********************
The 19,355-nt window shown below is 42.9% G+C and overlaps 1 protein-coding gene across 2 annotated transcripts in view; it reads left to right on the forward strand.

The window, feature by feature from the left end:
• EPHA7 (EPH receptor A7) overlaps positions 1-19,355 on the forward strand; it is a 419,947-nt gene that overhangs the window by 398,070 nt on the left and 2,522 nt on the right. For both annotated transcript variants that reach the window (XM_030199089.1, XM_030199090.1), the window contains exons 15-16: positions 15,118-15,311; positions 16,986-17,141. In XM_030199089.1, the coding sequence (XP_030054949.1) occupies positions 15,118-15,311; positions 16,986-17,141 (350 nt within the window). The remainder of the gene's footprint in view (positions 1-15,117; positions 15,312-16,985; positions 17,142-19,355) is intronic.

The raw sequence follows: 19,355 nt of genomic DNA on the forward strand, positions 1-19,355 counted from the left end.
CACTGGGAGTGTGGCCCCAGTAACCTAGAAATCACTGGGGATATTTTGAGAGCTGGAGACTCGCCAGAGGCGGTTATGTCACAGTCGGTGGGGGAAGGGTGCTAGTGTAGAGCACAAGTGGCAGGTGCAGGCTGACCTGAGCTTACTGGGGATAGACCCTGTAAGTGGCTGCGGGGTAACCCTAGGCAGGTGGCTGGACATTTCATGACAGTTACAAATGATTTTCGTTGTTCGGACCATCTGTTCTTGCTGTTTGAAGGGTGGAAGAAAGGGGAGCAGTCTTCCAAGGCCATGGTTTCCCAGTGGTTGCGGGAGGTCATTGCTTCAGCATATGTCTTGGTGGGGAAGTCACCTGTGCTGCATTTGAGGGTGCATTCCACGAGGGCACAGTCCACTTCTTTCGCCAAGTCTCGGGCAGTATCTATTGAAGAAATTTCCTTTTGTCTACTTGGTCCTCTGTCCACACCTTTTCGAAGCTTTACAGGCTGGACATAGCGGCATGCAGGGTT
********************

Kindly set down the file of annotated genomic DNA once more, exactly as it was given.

The 19,355-nt window shown below is 42.9% G+C and overlaps 1 protein-coding gene across 2 annotated transcripts in view; it reads left to right on the forward strand.

The window, feature by feature from the left end:
• EPHA7 (EPH receptor A7) overlaps positions 1-19,355 on the forward strand; it is a 419,947-nt gene that overhangs the window by 398,070 nt on the left and 2,522 nt on the right. For both annotated transcript variants that reach the window (XM_030199089.1, XM_030199090.1), the window contains exons 15-16: positions 15,118-15,311; positions 16,986-17,141. In XM_030199089.1, the coding sequence (XP_030054949.1) occupies positions 15,118-15,311; positions 16,986-17,141 (350 nt within the window). The remainder of the gene's footprint in view (positions 1-15,117; positions 15,312-16,985; positions 17,142-19,355) is intronic.

The raw sequence follows: 19,355 nt of genomic DNA on the forward strand, positions 1-19,355 counted from the left end.
CACTGGGAGTGTGGCCCCAGTAACCTAGAAATCACTGGGGATATTTTGAGAGCTGGAGACTCGCCAGAGGCGGTTATGTCACAGTCGGTGGGGGAAGGGTGCTAGTGTAGAGCACAAGTGGCAGGTGCAGGCTGACCTGAGCTTACTGGGGATAGACCCTGTAAGTGGCTGCGGGGTAACCCTAGGCAGGTGGCTGGACATTTCATGACAGTTACAAATGATTTTCGTTGTTCGGACCATCTGTTCTTGCTGTTTGAAGGGTGGAAGAAAGGGGAGCAGTCTTCCAAGGCCATGGTTTCCCAGTGGTTGCGGGAGGTCATTGCTTCAGCATATGTCTTGGTGGGGAAGTCACCTGTGCTGCATTTGAGGGTGCATTCCACGAGGGCACAGTCCACTTCTTTCGCCAAGTCTCGGGCAGTATCTATTGAAGAAATTTCCTTTTGTCTACTTGGTCCTCTGTCCACACCTTTTCGAAGCTTTACAGGCTGGACATAGCGGCATGCAGGGTT